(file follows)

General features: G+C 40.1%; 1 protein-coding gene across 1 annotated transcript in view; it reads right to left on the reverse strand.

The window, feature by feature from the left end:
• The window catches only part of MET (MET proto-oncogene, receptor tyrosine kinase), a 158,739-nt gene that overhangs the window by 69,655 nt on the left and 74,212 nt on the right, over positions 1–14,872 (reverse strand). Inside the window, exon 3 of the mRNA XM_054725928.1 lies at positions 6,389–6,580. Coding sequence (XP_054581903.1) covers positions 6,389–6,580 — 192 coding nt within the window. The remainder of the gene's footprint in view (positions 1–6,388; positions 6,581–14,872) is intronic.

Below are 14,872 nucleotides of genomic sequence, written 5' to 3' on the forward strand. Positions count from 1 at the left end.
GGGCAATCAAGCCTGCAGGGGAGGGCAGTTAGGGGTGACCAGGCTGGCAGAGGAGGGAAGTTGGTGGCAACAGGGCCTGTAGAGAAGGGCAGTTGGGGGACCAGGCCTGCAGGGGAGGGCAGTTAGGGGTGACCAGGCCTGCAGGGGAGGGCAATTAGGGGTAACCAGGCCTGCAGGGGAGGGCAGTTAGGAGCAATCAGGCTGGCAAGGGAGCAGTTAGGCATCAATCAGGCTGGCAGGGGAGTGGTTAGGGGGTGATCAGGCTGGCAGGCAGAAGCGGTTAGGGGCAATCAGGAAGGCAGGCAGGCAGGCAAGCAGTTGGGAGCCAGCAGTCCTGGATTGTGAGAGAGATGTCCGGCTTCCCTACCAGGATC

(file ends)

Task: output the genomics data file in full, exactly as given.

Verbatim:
General features: G+C 40.1%; 1 protein-coding gene across 1 annotated transcript in view; it reads right to left on the reverse strand.

The window, feature by feature from the left end:
• The window catches only part of MET (MET proto-oncogene, receptor tyrosine kinase), a 158,739-nt gene that overhangs the window by 69,655 nt on the left and 74,212 nt on the right, over positions 1–14,872 (reverse strand). Inside the window, exon 3 of the mRNA XM_054725928.1 lies at positions 6,389–6,580. Coding sequence (XP_054581903.1) covers positions 6,389–6,580 — 192 coding nt within the window. The remainder of the gene's footprint in view (positions 1–6,388; positions 6,581–14,872) is intronic.

Below are 14,872 nucleotides of genomic sequence, written 5' to 3' on the forward strand. Positions count from 1 at the left end.
GGGCAATCAAGCCTGCAGGGGAGGGCAGTTAGGGGTGACCAGGCTGGCAGAGGAGGGAAGTTGGTGGCAACAGGGCCTGTAGAGAAGGGCAGTTGGGGGACCAGGCCTGCAGGGGAGGGCAGTTAGGGGTGACCAGGCCTGCAGGGGAGGGCAATTAGGGGTAACCAGGCCTGCAGGGGAGGGCAGTTAGGAGCAATCAGGCTGGCAAGGGAGCAGTTAGGCATCAATCAGGCTGGCAGGGGAGTGGTTAGGGGGTGATCAGGCTGGCAGGCAGAAGCGGTTAGGGGCAATCAGGAAGGCAGGCAGGCAGGCAAGCAGTTGGGAGCCAGCAGTCCTGGATTGTGAGAGAGATGTCCGGCTTCCCTACCAGGATC